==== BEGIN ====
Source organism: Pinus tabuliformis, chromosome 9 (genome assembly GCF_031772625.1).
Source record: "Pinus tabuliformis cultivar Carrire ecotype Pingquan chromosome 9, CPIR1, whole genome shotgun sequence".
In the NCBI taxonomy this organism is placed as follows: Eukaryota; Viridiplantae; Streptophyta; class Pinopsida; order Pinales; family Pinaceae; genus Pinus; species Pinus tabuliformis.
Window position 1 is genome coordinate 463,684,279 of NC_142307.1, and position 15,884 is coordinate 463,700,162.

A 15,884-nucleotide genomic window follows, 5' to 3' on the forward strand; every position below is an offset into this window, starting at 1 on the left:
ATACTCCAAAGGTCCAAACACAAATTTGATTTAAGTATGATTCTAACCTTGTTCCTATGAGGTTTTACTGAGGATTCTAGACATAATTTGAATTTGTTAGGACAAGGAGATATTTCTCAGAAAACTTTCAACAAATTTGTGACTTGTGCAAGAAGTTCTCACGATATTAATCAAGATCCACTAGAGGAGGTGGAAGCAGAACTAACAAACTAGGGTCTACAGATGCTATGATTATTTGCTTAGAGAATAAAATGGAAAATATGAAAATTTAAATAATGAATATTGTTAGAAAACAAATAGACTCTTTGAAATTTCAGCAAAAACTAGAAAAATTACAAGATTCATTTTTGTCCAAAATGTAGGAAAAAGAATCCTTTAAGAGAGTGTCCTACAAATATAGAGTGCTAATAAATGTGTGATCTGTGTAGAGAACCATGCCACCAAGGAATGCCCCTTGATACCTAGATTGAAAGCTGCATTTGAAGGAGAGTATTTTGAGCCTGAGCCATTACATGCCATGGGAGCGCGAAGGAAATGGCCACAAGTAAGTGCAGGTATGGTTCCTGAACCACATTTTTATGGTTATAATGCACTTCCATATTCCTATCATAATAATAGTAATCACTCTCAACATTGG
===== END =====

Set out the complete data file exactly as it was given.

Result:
Source organism: Pinus tabuliformis, chromosome 9 (genome assembly GCF_031772625.1).
Source record: "Pinus tabuliformis cultivar Carrire ecotype Pingquan chromosome 9, CPIR1, whole genome shotgun sequence".
In the NCBI taxonomy this organism is placed as follows: Eukaryota; Viridiplantae; Streptophyta; class Pinopsida; order Pinales; family Pinaceae; genus Pinus; species Pinus tabuliformis.
Window position 1 is genome coordinate 463,684,279 of NC_142307.1, and position 15,884 is coordinate 463,700,162.

A 15,884-nucleotide genomic window follows, 5' to 3' on the forward strand; every position below is an offset into this window, starting at 1 on the left:
ATACTCCAAAGGTCCAAACACAAATTTGATTTAAGTATGATTCTAACCTTGTTCCTATGAGGTTTTACTGAGGATTCTAGACATAATTTGAATTTGTTAGGACAAGGAGATATTTCTCAGAAAACTTTCAACAAATTTGTGACTTGTGCAAGAAGTTCTCACGATATTAATCAAGATCCACTAGAGGAGGTGGAAGCAGAACTAACAAACTAGGGTCTACAGATGCTATGATTATTTGCTTAGAGAATAAAATGGAAAATATGAAAATTTAAATAATGAATATTGTTAGAAAACAAATAGACTCTTTGAAATTTCAGCAAAAACTAGAAAAATTACAAGATTCATTTTTGTCCAAAATGTAGGAAAAAGAATCCTTTAAGAGAGTGTCCTACAAATATAGAGTGCTAATAAATGTGTGATCTGTGTAGAGAACCATGCCACCAAGGAATGCCCCTTGATACCTAGATTGAAAGCTGCATTTGAAGGAGAGTATTTTGAGCCTGAGCCATTACATGCCATGGGAGCGCGAAGGAAATGGCCACAAGTAAGTGCAGGTATGGTTCCTGAACCACATTTTTATGGTTATAATGCACTTCCATATTCCTATCATAATAATAGTAATCACTCTCAACATTGG